U.N. Women Starts the Disciplinary Process for a Staff Member Accused of Sexual Misconduct

Phumzile Mlambo-Ngcuka, the under-secretary-general of the United Nations and executive director of U.N. Women, told the executive board on Monday that they have begun the disciplinary process of a senior U.N. Women staff member accused of years of sexual misconduct and workplace misconduct.

The allegations against Ravi Karkara, a senior adviser to a former U.N. assistant secretary-general, were first made public after a Newsweek investigation published in early August found eight men had accused Karkara of using his prestige and position to sexually harass them, said five sources with knowledge of the U.N. investigation.

The former organizing partner for the U.N. Major Group on Children and Youth, Aashish Khullar, told Newsweek that, as part of his job representing youth at the U.N., he spoke to "seven or eight" young men who have complained about Karkara harassing them. Three of those men—policy activist Steve Lee, British Member of Parliament Lloyd Russell-Moyle and former youth activist Junaid Mandoori—shed their anonymity to accuse Karkara of sexual and/or workplace misconduct.

Phumzile Mlambo-Ngcuka_UNWomen
Phumzile Mlambo-Ngcuka speaks onstage at "Time's Up" during the 2018 Tribeca Film Festival at Spring Studios on April 28 in New York City. Mlambo-Ngcuka told the executive board of U.N. Women on September 10 that the 14-month investigation into a senior staff member accused of sexual misconduct had concluded. Roy Rochlin/Getty Images for Tribeca Film Festival

"As you know, we have a case of sexual misconduct allegations, which has been a source of pain for months as we await its conclusion," Mlambo-Ngcuka said.

While Mlambo-Ngcuka did not identify the subject of the probe in her remarks Monday, it is widely believed to be Karkara, whose more than 20-year career expands service in prominent international organizations such as Save the Children and U.N.-Habitat.

U.N. Women is the youngest division of the United Nations and aims to achieve global gender equality, helping countries develop laws, policies and programs.

The U.N. Development Programme's Office of Audit and Investigation completed the 14-month investigation in late August, delivering the results to executives of U.N. Women. No charges have been filed, and U.N. Women did not specify whether they will refer him to local authorities or assert diplomatic immunity on his behalf.

"A few days ago, when we received the investigation report from the Office of Audit and Investigation of [ U.N. Development Programme], we took immediate action to initiate a disciplinary process under our policy," Mlambo-Ngcuka said. "In the coming weeks, once due process is complete, we will share the outcome. It is regrettable that the process takes this long because justice delayed is justice denied."

Mlambo-Ngcuka vowed to be as transparent as possible throughout the disciplinary process, but asked for executive board members to be discreet to prevent compromising the case. "I am deeply committed to seeing that every resource is dedicated to dealing with such cases with speed and sensitivity," Mlambo-Ngcuka said. "Again, your support to help the system tighten up the pace at which it is undertaking its work on these issues will be most appreciated."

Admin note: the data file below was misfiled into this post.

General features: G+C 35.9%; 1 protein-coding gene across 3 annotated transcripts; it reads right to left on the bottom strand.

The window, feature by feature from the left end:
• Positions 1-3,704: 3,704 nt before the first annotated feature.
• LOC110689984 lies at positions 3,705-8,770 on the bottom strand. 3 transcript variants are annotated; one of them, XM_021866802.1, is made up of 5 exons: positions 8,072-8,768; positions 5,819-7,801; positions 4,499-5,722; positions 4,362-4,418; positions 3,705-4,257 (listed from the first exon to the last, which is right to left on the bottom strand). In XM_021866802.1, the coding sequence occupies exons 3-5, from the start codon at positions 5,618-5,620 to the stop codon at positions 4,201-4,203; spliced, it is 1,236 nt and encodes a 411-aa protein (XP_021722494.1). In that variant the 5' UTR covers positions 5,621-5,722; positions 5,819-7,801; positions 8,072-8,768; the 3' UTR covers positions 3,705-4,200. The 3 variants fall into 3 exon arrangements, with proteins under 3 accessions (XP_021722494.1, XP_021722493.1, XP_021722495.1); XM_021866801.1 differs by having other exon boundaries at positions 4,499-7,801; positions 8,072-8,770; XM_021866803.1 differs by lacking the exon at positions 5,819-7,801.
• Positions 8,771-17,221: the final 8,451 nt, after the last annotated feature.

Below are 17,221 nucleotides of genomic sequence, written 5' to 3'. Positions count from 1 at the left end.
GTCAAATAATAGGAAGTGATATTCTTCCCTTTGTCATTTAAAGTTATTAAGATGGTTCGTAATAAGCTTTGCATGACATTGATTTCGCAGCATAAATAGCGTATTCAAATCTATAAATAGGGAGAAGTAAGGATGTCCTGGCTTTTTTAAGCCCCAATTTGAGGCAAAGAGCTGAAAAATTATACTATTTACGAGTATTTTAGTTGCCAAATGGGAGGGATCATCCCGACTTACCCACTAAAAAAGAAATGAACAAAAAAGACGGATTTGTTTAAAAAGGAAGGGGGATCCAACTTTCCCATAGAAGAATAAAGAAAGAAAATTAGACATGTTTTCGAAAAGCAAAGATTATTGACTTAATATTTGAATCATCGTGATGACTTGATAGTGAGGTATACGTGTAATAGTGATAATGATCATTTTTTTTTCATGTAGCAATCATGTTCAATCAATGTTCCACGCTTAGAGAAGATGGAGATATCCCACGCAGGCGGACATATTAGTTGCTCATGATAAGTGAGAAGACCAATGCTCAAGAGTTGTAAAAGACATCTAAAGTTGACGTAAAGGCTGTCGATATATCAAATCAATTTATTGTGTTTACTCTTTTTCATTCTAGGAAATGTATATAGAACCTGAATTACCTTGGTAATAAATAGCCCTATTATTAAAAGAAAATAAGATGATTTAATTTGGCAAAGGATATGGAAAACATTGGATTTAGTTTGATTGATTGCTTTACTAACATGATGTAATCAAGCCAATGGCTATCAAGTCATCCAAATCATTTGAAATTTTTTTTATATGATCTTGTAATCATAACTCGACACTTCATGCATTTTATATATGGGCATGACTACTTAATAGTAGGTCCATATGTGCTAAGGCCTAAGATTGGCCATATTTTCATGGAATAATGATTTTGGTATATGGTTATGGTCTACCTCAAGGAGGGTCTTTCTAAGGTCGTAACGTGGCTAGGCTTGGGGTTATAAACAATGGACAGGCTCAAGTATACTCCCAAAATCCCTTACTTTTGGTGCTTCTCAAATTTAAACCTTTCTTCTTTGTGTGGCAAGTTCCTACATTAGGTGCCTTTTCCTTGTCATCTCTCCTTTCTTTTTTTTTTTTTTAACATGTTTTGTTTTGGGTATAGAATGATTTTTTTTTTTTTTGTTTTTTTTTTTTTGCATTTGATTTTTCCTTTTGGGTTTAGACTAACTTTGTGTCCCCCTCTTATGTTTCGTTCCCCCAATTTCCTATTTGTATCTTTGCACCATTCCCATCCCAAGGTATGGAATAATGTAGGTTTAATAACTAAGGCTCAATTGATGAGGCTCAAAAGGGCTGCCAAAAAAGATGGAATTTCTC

Karkara did not respond to requests for comment on Monday. Newsweek first contacted Karkara for comment in December 2017, when the U.N. announced a sexual misconduct investigation (without identifying the subject by name) and continued to attempt to contact Karkara over the course of Newsweek 's eight-month investigation. Karkara has yet to respond directly.

A friend and work associate of Karkara confirmed to Newsweek that he was the subject of the probe. Even though Karkara wanted to speak to the media to publicly deny the accusations, he was bound by a confidentiality agreement with the office investigating him, the work associate indicated.

Karkara's friend said the senior adviser has been under siege. "This has all been a shock to him, and he's going through a real hard time," the friend said.

The Hindustan Times asked a U.N. spokesperson on August 9 if the initial Newsweek story was accurate. "I would not dispute any of the information contained in the Newsweek article," U.N. spokesman Farhan Haq told the paper. "I can confirm that the individual from U.N. Women has been under investigation."

The friend and associate of Karkara's added that Karkara disputed media reports that he remains on U.N. payroll.

"He completely denied [the misconduct] to me, all of it, but he is under oath and can't talk," Karkara's U.N. Women associate said on the condition of anonymity. "He's my friend, and I trust him, but I also trust the claims of those victims and survivors, too."

Since he was identified by Newsweek as the subject of the internal U.N. probe on August 7, Karkara and his allies have contacted others associated with U.N. Women and the U.N. Development Group, two U.N. sources said, asking them to push back on the allegations against him, or at least to withhold judgment until the final results are made public.